Correction: The original version of this story misstated the surname of Brandeis International Business School professor Stephen G. Cecchetti.

TIME Innovation

Five Best Ideas of the Day: March 6

The Aspen Institute is an educational and policy studies organization based in Washington, D.C.

1. India has banned a documentary on the 2012 gang rape that rocked the country. That was a huge mistake.

By Shashi Tharoor at NDTV

2. Berkeley decided to give campus departments a real incentive to cut power consumption by charging them directly — and energy use went down.

By Meredith Fowlie in The Berkeley Blog

3. Pakistan is helping Afghanistan’s president make peace with the Taliban. Other powers should back him.

By the Economist

4. Ukraine’s military will never be strong enough to beat Russia outright. But it doesn’t have to be.

By Alexander J. Motyl in Foreign Policy

5. Micro-bubbles — guided with magnets, deployed with sound waves — could revolutionize the delivery of medicine and even chemotherapy.

By Charvy Narain at the Oxford Science Blog

The Aspen Institute is an educational and policy studies organization based in Washington, D.C.

TIME Ideas hosts the world's leading voices, providing commentary and expertise on the most compelling events in news, society, and culture. We welcome outside contributions. To submit a piece, email ideas@time.com.

TIME Science

Science Finally Explains Why Coffee Spills More Easily Than Beer

black-coffee
Getty Images

It's all about the foam

The research on why foamy liquid (such as beer or latte) is less likely to slosh out of a cup than non-foamy liquid (such as black coffee), has now been formally published. The study is:

Damping of liquid sloshing by foams,” A. Sauret, F. Boulogne, J. Cappello, Emilie Dressaire and H.A. Stone, Physics of Fluids, vol. 27, 022103 (2015).

The slosh team presented their work in public a few months ago, at the Annual Meeting of the APS Division of Fluid Dynamics.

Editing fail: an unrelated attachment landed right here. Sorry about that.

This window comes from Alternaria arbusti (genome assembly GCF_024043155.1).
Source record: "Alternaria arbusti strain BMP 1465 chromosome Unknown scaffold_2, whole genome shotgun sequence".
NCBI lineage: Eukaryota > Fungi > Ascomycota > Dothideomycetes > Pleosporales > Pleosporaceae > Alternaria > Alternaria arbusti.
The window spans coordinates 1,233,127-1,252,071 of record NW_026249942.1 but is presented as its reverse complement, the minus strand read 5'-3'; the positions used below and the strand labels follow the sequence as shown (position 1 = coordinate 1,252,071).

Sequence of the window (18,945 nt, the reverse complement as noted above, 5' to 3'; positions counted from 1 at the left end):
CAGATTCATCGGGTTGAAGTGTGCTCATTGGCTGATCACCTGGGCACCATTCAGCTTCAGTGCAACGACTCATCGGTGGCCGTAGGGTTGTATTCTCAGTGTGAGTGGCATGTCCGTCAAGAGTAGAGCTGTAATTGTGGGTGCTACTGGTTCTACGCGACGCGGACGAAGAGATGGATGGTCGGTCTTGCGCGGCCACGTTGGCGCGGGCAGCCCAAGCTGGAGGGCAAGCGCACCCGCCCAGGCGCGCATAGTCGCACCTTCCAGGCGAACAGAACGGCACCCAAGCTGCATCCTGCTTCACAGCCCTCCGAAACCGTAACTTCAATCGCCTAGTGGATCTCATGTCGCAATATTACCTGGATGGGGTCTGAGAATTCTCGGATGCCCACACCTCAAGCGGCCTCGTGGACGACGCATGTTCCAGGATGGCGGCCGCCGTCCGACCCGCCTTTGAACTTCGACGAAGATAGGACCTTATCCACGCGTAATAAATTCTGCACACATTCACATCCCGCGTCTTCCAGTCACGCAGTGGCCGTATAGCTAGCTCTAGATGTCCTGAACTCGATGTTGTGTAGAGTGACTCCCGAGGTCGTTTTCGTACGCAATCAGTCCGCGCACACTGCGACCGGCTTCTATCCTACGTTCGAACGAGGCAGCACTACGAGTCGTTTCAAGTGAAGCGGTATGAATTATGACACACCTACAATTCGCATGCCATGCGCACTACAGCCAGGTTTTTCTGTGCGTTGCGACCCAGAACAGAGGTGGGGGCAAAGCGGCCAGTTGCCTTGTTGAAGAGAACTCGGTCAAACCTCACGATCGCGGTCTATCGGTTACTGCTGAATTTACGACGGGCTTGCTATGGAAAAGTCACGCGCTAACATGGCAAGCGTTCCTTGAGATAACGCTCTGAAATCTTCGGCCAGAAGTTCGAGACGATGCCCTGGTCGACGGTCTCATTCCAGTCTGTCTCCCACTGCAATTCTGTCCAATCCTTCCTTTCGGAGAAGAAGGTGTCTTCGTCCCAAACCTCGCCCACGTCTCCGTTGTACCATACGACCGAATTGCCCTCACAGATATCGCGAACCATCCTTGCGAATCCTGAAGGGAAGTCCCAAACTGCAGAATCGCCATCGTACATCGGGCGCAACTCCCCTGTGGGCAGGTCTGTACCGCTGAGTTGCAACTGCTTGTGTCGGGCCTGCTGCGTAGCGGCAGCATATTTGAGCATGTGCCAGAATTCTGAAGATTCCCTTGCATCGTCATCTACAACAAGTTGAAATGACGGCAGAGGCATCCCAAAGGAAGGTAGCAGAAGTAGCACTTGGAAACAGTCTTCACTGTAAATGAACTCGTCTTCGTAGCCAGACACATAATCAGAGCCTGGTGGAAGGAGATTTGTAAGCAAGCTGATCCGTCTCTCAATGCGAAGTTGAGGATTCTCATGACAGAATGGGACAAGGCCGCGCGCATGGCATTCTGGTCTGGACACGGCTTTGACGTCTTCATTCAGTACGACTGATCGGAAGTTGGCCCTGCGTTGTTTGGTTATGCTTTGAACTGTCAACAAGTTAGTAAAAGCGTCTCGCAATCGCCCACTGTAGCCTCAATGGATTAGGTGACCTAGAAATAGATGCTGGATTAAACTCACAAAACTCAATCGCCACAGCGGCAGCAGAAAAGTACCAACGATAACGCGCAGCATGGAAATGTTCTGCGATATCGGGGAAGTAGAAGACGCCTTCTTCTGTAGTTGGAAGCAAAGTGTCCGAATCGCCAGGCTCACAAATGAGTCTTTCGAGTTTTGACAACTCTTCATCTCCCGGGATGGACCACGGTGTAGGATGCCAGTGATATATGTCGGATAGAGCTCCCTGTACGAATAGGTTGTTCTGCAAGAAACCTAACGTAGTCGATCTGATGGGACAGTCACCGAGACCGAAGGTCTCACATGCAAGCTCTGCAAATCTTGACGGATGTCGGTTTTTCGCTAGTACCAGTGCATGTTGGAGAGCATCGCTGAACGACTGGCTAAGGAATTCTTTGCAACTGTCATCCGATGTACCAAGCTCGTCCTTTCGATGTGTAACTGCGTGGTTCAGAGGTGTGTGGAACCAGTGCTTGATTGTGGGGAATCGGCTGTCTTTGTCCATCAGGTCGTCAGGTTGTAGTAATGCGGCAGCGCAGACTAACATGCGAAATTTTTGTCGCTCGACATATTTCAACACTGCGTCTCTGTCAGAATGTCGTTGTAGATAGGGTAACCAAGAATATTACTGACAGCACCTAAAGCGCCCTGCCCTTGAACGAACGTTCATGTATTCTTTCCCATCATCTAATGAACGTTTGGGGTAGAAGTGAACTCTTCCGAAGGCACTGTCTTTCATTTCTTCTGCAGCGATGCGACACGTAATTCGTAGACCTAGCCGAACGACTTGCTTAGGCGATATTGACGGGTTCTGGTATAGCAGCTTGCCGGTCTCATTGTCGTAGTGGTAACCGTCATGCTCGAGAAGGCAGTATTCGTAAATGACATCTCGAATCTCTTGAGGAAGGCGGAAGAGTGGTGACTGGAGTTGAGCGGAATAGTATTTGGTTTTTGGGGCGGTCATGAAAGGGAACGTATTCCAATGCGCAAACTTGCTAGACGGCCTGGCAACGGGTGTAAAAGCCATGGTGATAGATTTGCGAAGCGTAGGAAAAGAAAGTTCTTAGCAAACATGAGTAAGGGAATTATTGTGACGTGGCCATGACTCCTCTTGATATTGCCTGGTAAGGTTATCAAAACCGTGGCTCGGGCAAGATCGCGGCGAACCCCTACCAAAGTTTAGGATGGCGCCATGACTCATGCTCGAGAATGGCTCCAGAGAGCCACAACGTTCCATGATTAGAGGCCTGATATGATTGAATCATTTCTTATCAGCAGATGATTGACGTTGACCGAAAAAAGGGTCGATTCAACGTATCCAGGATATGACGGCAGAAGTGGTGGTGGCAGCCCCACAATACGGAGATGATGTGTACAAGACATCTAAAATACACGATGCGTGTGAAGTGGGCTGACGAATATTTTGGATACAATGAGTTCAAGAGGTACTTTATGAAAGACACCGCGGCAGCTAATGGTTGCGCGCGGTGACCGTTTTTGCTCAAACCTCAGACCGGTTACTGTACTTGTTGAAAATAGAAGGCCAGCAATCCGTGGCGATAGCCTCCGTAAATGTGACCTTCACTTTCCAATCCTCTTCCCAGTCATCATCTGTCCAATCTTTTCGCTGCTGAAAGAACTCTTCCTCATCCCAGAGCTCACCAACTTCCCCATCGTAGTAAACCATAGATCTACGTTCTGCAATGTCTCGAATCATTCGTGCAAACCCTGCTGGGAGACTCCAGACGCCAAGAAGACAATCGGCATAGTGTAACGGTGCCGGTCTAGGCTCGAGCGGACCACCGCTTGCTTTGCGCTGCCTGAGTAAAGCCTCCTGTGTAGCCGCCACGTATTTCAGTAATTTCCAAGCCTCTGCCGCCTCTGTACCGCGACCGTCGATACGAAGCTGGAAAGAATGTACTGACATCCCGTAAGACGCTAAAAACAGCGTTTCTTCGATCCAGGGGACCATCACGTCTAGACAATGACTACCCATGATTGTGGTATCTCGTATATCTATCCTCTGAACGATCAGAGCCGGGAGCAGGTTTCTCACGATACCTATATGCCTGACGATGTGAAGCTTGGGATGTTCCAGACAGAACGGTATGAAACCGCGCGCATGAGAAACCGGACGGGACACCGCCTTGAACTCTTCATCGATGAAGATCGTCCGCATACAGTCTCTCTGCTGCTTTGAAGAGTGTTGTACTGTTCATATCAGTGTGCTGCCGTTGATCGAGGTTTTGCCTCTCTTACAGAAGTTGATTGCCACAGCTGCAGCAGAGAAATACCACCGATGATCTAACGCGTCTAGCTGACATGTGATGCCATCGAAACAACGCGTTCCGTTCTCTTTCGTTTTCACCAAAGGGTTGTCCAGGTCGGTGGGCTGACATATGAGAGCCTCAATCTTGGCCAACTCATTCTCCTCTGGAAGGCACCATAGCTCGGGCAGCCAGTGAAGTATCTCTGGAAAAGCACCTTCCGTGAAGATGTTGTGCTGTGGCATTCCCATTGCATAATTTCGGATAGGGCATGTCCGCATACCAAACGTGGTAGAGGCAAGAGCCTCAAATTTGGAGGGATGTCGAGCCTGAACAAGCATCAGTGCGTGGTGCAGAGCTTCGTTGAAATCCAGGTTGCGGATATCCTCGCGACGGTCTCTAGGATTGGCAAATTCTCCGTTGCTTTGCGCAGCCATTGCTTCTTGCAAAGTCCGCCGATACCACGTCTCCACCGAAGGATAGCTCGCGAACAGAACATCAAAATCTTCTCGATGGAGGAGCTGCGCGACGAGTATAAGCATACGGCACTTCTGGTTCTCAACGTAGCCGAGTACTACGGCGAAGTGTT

A few years, earlier, that annual meeting went gaga, to a very limited degree, for a research presentation about why a cup of coffee is so very easy to spill (or, looked at from the other direction, why it’s so difficult to NOT spill a cup of coffee). That coffee-spill research was eventually honored with the 2012 Ig Nobel Prize for fluid dynamics. Here’s the Ig Nobel citation for that prize:

Rouslan Krechetnikov and Hans Mayer for studying the dynamics of liquid-sloshing, to learn what happens when a person walks while carrying a cup of coffee.

REFERENCE: “Walking With Coffee: Why Does It Spill?” Hans C. Mayer and Rouslan Krechetnikov, Physical Review E, vol. 85, 2012.

In 2013, that coffee-spill research was the subject of a dramatic demonstration by Karolinska neuroscientist Gustav Nilsonne, at the Karolinska Institute in Stockholm.

A month from now, Gustav Nilsonne will perhaps repeat that demonstration, with both coffee and beer, when the 2015 Ig Nobel Eurotour descends on the Karolinka Institute, on Monday afternoon, March 30. (There will be a second show in Stockholm, at Boulevardteatern, in the evening.)

(Thanks to investigator Mason Porter for bringing this to our attention.)

This article originally appeared on Improbable Research.

More from Improbably Research:

TIME Ideas hosts the world's leading voices, providing commentary and expertise on the most compelling events in news, society, and culture. We welcome outside contributions. To submit a piece, email ideas@time.com.